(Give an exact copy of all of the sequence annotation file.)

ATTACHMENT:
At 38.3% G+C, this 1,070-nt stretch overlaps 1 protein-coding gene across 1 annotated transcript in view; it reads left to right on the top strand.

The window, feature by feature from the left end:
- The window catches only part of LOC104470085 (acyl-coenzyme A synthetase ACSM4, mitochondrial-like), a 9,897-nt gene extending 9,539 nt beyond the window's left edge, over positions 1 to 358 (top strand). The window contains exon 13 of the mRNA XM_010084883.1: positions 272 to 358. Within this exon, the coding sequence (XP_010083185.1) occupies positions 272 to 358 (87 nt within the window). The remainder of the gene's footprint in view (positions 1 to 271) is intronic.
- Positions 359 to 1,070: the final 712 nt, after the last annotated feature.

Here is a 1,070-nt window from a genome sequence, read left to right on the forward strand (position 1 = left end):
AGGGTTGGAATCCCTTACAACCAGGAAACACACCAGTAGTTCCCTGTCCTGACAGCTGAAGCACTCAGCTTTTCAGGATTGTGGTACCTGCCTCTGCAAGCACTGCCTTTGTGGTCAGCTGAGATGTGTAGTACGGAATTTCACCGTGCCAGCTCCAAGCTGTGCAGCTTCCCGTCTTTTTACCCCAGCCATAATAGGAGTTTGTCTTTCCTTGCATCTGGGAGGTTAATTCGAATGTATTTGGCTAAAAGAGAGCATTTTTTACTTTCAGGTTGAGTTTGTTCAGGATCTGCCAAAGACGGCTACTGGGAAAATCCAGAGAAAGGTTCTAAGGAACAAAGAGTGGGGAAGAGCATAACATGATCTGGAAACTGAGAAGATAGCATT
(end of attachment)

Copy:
At 38.3% G+C, this 1,070-nt stretch overlaps 1 protein-coding gene across 1 annotated transcript in view; it reads left to right on the top strand.

The window, feature by feature from the left end:
- The window catches only part of LOC104470085 (acyl-coenzyme A synthetase ACSM4, mitochondrial-like), a 9,897-nt gene extending 9,539 nt beyond the window's left edge, over positions 1 to 358 (top strand). The window contains exon 13 of the mRNA XM_010084883.1: positions 272 to 358. Within this exon, the coding sequence (XP_010083185.1) occupies positions 272 to 358 (87 nt within the window). The remainder of the gene's footprint in view (positions 1 to 271) is intronic.
- Positions 359 to 1,070: the final 712 nt, after the last annotated feature.

Here is a 1,070-nt window from a genome sequence, read left to right on the forward strand (position 1 = left end):
AGGGTTGGAATCCCTTACAACCAGGAAACACACCAGTAGTTCCCTGTCCTGACAGCTGAAGCACTCAGCTTTTCAGGATTGTGGTACCTGCCTCTGCAAGCACTGCCTTTGTGGTCAGCTGAGATGTGTAGTACGGAATTTCACCGTGCCAGCTCCAAGCTGTGCAGCTTCCCGTCTTTTTACCCCAGCCATAATAGGAGTTTGTCTTTCCTTGCATCTGGGAGGTTAATTCGAATGTATTTGGCTAAAAGAGAGCATTTTTTACTTTCAGGTTGAGTTTGTTCAGGATCTGCCAAAGACGGCTACTGGGAAAATCCAGAGAAAGGTTCTAAGGAACAAAGAGTGGGGAAGAGCATAACATGATCTGGAAACTGAGAAGATAGCATT